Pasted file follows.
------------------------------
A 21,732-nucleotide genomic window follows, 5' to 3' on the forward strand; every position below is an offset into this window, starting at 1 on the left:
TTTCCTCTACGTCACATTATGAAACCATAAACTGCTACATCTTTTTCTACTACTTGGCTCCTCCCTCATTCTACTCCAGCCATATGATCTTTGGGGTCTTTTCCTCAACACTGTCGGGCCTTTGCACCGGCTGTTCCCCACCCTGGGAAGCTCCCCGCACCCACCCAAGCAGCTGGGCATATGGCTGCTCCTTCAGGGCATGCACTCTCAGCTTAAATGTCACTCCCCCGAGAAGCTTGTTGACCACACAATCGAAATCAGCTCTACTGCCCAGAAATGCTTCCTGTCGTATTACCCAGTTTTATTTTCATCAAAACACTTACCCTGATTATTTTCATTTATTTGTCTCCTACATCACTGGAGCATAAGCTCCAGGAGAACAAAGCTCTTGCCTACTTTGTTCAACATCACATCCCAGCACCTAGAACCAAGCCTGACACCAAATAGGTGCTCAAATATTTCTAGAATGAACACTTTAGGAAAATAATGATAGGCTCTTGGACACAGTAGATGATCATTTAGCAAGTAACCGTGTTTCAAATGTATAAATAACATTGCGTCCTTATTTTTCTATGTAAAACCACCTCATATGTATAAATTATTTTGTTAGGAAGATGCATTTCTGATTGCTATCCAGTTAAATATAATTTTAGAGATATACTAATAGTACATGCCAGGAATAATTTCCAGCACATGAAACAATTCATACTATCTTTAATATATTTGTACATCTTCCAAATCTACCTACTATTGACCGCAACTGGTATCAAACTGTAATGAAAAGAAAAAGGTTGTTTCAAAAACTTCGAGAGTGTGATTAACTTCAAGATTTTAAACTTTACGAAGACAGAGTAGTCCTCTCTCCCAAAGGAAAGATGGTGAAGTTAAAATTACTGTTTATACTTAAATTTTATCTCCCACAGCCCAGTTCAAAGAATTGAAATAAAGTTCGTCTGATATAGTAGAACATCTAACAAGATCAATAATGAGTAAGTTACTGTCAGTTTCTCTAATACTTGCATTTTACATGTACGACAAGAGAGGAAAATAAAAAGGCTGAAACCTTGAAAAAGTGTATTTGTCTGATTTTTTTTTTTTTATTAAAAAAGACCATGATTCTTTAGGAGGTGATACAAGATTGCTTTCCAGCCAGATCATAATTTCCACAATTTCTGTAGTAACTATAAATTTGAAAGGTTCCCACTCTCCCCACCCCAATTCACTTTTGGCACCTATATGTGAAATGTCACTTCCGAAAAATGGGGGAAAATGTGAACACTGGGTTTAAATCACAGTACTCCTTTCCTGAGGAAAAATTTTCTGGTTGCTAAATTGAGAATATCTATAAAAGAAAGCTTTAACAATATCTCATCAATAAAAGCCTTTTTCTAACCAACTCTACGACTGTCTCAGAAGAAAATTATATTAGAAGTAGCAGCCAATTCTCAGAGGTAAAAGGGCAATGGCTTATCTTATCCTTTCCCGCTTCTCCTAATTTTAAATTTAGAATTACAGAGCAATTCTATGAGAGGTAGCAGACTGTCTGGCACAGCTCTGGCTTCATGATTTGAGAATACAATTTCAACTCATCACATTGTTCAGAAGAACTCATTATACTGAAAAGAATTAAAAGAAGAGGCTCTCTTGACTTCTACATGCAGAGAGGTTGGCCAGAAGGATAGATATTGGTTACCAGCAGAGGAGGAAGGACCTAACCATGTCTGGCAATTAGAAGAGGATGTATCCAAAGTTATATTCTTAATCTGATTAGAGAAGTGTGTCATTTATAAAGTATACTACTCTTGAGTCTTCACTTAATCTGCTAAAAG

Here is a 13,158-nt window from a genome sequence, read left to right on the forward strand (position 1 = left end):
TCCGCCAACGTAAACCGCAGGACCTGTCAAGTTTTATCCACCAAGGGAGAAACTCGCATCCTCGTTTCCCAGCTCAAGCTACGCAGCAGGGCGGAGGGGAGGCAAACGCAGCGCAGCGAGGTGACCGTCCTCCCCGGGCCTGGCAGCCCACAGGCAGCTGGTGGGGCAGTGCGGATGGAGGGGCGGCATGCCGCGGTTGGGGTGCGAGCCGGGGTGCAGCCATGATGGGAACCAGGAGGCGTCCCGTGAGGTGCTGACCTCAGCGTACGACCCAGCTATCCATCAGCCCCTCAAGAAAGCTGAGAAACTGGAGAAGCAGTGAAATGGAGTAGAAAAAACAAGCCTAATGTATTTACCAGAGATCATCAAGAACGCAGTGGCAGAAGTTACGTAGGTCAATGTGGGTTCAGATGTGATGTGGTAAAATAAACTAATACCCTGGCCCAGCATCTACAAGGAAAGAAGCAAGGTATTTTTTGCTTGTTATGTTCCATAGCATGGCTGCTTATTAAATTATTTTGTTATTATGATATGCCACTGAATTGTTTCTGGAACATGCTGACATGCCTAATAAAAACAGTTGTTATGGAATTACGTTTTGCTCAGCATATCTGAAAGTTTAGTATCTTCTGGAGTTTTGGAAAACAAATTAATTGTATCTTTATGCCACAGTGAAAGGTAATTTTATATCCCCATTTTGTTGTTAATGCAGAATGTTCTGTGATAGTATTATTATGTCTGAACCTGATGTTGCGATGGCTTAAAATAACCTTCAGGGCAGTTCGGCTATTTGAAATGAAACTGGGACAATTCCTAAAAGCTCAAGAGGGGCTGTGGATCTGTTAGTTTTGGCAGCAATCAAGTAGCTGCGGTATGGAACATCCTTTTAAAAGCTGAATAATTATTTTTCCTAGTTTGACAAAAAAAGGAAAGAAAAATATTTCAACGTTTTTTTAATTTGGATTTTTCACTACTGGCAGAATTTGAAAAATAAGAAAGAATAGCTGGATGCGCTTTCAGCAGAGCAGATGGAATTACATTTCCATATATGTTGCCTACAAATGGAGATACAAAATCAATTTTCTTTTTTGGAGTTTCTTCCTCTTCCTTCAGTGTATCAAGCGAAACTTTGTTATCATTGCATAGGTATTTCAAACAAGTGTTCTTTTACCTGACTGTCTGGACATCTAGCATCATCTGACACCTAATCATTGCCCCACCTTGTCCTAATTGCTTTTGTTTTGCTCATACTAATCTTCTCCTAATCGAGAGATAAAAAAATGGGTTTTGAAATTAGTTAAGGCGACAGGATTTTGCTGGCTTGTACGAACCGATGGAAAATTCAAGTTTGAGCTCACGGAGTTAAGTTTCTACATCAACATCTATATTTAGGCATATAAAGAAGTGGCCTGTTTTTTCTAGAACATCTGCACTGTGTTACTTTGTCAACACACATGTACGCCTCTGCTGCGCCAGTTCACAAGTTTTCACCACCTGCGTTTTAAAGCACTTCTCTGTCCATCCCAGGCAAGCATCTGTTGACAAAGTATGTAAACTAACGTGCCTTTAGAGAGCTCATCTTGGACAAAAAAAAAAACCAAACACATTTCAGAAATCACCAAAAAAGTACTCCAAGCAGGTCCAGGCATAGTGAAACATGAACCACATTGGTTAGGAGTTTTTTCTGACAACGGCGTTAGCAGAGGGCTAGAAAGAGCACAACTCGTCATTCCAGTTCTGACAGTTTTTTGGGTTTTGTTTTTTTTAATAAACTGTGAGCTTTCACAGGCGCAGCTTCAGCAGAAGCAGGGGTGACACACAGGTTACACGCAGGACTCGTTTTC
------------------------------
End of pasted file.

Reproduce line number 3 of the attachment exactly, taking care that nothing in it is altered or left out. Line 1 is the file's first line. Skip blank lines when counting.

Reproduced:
Here is a 13,158-nt window from a genome sequence, read left to right on the forward strand (position 1 = left end):